In August 1872, the area surrounding the soldiers' graves was enclosed with a fence. He took up boldly his stand to the left of the gully and in front: the red-coats 'fell in' in their ranks to the right of this lad. Many miners were robbed of their possessions by savage bushrangers while making their way to the goldfields by walking, horse and cart and strange velocipedes. Retrieved 24 August 2022. In alarm, George Thompson called three cheers for the good old Union Jack and asked them to remember that they were pledged to what he called 'necessary reform, not revolution'.
Australian Dictionary of Biography. In a despatch dated 18 November 1854, Hotham stated that: "I lost no time in making such dispositions as I concluded would enable the authorities to maintain the integrity of the law; and within four days, 450 military and police were on the ground, commanded by an officer in whom I had confidence, and who was instructed to enforce order and quiet, support the civil authority in the arrest of the ringleaders and to use force, whenever legally called upon to do so, without regard to the consequences which might ensue. Melbourne: Melbourne University Press. Retrieved 17 January 2007. Poor women crying for absent husbands, and children frightened into quietness.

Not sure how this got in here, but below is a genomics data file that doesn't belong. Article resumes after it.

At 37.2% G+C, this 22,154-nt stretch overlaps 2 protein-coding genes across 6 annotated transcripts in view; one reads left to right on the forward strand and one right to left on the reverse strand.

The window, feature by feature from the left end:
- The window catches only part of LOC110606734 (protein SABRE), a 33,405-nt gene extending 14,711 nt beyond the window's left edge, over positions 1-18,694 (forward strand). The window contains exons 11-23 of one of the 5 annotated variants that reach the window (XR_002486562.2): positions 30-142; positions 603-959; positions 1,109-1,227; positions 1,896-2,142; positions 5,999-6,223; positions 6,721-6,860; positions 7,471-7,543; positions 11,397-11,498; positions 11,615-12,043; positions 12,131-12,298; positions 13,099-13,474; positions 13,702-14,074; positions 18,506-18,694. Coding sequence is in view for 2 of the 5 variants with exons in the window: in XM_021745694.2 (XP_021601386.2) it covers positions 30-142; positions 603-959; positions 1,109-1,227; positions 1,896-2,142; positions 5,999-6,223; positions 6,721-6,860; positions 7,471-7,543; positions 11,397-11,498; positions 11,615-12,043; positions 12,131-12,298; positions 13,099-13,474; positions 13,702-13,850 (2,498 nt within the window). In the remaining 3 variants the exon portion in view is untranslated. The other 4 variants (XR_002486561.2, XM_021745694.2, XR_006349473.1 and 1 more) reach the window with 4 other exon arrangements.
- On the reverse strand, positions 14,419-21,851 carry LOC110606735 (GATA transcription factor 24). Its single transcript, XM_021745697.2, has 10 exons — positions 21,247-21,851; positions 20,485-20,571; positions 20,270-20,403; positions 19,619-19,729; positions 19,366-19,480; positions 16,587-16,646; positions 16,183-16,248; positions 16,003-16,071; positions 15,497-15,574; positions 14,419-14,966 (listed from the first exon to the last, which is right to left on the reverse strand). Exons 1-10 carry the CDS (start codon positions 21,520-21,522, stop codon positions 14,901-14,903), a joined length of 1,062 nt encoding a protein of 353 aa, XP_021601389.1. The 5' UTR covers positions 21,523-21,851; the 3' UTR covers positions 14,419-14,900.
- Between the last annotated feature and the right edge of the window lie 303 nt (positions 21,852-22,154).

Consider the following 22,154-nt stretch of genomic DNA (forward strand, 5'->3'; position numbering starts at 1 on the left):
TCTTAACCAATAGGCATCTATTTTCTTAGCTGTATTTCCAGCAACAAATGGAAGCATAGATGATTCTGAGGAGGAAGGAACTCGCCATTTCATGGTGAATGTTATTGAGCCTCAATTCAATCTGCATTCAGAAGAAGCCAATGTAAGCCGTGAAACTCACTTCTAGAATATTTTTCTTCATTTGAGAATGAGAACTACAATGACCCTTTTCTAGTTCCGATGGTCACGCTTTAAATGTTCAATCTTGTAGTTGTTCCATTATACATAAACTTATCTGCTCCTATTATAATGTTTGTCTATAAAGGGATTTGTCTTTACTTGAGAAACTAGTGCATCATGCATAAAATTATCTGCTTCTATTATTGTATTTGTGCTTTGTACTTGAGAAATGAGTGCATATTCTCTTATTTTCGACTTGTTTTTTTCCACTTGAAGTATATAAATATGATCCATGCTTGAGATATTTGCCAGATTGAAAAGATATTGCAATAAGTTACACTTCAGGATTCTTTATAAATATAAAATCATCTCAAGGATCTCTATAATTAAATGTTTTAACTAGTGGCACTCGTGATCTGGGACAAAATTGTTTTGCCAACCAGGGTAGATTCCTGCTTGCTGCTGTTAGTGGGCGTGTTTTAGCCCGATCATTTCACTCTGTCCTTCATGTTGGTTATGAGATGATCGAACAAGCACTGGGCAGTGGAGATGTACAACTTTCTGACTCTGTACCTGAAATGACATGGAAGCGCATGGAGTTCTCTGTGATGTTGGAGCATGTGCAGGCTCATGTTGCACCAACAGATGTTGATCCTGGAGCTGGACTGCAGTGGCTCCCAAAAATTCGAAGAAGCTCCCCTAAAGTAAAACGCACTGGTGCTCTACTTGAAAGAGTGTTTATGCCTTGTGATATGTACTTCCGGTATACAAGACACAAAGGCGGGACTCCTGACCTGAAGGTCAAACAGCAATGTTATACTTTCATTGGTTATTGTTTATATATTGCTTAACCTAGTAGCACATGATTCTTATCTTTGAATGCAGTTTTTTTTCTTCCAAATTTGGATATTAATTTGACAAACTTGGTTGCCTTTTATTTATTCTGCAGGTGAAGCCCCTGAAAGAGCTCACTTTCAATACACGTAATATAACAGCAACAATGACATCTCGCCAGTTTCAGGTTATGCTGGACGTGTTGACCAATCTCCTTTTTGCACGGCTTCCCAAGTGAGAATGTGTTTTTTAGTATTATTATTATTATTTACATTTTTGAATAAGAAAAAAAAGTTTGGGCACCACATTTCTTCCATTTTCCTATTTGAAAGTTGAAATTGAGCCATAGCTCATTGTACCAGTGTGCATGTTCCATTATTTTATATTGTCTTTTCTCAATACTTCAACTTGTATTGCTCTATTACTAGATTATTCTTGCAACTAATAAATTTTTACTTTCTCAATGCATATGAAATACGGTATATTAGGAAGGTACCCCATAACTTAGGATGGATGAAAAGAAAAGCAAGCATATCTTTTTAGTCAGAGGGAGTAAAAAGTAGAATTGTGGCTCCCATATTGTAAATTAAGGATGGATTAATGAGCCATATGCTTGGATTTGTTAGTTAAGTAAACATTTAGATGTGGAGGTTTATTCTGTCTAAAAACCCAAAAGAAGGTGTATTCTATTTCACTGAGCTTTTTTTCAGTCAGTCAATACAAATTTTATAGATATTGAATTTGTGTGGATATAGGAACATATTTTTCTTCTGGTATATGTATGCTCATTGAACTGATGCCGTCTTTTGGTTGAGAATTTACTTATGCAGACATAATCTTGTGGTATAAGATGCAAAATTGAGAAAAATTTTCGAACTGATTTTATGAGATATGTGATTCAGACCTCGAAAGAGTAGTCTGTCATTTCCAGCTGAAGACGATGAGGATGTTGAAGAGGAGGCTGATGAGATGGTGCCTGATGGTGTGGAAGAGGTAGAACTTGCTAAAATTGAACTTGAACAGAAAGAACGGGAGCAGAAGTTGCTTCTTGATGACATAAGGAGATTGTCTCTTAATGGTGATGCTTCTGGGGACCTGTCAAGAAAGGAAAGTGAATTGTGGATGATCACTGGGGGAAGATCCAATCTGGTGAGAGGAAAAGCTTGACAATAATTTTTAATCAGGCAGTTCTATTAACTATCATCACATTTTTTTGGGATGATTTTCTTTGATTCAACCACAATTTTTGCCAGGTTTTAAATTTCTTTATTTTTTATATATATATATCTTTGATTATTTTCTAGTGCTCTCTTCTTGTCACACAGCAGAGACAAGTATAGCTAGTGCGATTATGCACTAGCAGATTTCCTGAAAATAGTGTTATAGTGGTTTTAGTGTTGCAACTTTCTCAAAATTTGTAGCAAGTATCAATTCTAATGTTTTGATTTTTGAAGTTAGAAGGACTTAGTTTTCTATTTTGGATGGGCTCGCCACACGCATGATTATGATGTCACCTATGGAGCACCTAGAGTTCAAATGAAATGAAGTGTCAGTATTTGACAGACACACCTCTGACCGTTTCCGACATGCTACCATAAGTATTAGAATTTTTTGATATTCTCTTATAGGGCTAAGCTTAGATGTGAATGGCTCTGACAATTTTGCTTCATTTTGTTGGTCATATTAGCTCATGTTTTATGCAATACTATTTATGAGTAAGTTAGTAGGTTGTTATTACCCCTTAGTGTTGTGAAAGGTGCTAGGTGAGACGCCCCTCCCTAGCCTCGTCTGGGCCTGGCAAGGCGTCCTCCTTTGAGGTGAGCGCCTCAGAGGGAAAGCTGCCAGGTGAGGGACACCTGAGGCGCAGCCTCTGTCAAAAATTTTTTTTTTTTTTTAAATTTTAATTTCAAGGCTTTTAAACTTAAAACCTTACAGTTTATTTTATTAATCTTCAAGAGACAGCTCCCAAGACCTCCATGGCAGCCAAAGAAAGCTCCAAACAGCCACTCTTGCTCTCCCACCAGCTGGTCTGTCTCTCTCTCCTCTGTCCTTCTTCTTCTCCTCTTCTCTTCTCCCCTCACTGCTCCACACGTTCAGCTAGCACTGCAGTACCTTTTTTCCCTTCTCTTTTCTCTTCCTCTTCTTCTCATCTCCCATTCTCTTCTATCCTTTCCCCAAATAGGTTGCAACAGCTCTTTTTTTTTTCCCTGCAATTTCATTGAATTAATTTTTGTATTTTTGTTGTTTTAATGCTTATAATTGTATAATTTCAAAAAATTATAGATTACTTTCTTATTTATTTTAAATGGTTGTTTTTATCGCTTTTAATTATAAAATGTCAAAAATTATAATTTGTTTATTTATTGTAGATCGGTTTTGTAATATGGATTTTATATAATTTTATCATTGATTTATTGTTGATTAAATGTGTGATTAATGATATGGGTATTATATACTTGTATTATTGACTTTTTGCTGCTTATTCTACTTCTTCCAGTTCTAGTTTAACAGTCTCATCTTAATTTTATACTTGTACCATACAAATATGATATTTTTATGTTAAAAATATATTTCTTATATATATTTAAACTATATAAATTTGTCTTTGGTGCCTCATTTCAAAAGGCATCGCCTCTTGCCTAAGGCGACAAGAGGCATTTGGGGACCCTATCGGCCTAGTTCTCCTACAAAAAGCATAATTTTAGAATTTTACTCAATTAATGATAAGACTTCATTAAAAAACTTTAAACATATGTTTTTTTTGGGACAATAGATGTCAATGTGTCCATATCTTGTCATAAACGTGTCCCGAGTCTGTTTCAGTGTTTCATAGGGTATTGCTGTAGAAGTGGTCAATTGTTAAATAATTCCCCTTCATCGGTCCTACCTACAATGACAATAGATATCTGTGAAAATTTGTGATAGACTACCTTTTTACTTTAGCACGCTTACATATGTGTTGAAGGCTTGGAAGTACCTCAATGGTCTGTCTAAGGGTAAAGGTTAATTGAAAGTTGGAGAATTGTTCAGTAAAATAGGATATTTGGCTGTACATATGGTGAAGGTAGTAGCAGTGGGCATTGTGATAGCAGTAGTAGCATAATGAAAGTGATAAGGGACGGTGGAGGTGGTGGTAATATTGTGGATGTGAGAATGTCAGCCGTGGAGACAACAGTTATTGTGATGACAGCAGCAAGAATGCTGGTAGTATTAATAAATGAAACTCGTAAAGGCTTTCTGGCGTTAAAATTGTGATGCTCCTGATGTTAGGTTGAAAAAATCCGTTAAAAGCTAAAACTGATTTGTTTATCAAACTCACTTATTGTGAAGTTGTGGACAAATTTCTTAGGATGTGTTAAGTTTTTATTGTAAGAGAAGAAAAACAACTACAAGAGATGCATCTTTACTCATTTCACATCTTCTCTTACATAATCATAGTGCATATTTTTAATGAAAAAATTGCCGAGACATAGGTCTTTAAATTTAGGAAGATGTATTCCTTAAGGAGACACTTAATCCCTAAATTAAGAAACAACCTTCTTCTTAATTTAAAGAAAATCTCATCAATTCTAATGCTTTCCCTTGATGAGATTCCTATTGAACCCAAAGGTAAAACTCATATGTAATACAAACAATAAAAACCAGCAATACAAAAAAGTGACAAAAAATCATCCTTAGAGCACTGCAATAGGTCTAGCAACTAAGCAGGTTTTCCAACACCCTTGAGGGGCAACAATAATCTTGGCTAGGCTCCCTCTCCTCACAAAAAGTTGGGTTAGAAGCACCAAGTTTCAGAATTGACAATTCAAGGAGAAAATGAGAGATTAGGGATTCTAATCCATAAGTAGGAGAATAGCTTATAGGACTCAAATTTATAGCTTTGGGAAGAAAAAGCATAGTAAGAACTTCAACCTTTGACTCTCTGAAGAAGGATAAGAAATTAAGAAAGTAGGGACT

In 1954 a committee of Ballarat locals was formed to coordinate events to mark the centenary of the Eureka Stockade. There was not one distinct issue that lead to the Eureka stockade on the Ballarat goldfields. Loftus, ACT: Australian Army History Unit. Eureka: The Story of Peter Lalor. Miners from across the world rushed to Australia in hope to find some gold. The 13 defendants were acquitted jointly and individually in seven separate trials held over two months in relation to four counts.